Re: Haldane's dilemma

David Campbell (
Mon, 28 Apr 1997 09:43:49 -0500

Adrian replied:
[most previous material sniped]
>> >
>> >Haldane calculated that it takes on average 300 generations to pay for
>> >the cost of one substitution. That leaves us 1667 beneficial mutations.
>> >
>> >What is wrong with this argument?
>> Although noticably beneficial mutations are likely to be rare, nearly
>> neutral mutations are much more frequent and could account for much of the
>> change.
>I am a little confused. It is my understanding that neutral mutations
>are just that, neutral. How then can they be said to effect sustained
>change and still be called neutral?

If the difference between species is measured by comparing DNA, then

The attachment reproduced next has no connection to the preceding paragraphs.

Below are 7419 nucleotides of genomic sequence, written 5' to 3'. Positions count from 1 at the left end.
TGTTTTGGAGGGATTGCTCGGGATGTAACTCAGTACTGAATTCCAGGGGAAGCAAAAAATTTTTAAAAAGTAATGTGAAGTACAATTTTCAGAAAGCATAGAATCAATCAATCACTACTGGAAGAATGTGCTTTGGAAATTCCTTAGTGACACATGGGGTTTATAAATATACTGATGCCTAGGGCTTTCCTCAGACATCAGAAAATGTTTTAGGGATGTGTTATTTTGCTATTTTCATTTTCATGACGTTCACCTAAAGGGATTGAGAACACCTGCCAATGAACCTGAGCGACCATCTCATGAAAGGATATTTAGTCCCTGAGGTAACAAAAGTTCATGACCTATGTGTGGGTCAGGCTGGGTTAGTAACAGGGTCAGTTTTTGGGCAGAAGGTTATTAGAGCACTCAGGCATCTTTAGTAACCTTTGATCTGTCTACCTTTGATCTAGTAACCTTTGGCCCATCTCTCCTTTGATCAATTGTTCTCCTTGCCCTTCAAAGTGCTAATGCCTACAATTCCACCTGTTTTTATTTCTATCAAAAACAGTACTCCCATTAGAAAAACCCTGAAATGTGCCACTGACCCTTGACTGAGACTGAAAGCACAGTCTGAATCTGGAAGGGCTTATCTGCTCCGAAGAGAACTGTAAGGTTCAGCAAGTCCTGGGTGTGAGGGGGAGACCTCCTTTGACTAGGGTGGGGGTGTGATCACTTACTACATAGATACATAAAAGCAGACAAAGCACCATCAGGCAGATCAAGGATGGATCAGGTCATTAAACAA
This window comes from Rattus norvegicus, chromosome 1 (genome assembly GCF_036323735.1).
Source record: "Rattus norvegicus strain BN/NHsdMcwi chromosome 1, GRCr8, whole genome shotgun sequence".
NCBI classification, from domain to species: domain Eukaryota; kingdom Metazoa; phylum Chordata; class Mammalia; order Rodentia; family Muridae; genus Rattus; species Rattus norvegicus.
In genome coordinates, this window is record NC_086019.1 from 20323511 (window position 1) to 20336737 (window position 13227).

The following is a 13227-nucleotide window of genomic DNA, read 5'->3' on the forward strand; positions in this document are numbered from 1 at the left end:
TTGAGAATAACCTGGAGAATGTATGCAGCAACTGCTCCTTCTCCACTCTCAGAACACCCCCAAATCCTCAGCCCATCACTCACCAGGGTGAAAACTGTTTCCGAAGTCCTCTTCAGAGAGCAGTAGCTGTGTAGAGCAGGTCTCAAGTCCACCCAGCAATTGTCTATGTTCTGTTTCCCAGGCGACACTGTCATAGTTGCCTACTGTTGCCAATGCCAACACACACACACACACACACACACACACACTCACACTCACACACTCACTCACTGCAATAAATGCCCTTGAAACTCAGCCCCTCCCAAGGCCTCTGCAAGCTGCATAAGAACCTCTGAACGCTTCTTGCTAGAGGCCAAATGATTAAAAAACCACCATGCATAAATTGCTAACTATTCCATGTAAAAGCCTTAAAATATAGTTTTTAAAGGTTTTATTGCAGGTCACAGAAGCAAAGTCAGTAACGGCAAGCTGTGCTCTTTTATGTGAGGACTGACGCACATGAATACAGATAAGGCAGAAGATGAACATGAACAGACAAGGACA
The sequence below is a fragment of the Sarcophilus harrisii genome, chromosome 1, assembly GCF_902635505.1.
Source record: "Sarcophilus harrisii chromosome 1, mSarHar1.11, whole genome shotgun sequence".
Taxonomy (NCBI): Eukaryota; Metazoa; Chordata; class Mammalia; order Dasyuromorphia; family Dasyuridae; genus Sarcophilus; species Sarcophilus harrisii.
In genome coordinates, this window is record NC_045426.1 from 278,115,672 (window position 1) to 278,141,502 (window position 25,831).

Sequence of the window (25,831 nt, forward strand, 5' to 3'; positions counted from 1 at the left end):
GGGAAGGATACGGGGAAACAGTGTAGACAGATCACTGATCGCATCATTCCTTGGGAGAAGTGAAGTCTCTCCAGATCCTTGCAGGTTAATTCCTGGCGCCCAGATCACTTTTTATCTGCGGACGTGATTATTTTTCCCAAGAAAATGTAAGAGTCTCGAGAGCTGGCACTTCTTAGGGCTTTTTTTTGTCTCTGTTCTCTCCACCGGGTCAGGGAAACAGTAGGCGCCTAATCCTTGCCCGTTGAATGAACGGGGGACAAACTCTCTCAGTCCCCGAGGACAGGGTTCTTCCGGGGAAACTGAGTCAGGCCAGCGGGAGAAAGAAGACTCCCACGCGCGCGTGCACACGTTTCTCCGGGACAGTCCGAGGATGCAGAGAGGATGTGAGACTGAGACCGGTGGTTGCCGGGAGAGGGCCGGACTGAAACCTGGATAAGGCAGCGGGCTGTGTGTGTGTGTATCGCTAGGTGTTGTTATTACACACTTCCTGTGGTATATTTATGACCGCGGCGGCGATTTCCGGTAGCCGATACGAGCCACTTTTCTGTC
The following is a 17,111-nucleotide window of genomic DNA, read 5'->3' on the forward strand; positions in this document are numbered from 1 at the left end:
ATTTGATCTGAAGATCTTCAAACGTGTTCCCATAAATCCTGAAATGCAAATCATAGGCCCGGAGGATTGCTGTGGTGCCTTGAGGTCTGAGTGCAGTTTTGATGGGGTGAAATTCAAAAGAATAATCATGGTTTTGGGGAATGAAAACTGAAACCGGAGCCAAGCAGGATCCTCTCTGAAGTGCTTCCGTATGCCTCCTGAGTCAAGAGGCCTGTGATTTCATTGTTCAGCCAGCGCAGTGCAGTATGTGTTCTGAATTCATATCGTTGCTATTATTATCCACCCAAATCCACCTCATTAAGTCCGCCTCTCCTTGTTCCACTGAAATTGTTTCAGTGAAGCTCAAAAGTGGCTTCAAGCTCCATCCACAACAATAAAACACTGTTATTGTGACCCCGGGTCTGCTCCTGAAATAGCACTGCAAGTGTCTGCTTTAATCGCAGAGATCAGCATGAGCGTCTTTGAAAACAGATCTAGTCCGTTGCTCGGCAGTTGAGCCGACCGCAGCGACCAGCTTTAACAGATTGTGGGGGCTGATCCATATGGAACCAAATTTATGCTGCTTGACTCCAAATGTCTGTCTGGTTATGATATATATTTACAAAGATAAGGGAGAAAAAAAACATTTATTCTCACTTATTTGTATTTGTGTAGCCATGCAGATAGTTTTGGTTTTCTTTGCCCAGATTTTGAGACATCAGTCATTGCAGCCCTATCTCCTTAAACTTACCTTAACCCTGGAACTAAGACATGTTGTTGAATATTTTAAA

neutral mutations could account for much molecular change, even though the
morphology showed no change. What was the exact difference Haldane thought
was too big? (i.e., genetic distance, gross morphology,...)?

>> In particular, a minor change affecting courtship behavior could
>> be enough to isolate two subpopulations. Also, one mutation may easily
>> involve more than one nucleotide. Gene duplications (e.g., unequal
>> crossing over) and retroviruses can produce large changes in a single step.
>Aren't these events also exceedingly rare? Are they enough to solve the

These events are generally rare (although many plants can easily form
polyploid hybrids that act as genome duplication events, this is unusual in
animals), but the time spans involved are also quite long. Additionally,
if the large differences that puzzled Haldane were morphological, a small
mutation in DNA can have large phenotypic effects.

David Campbell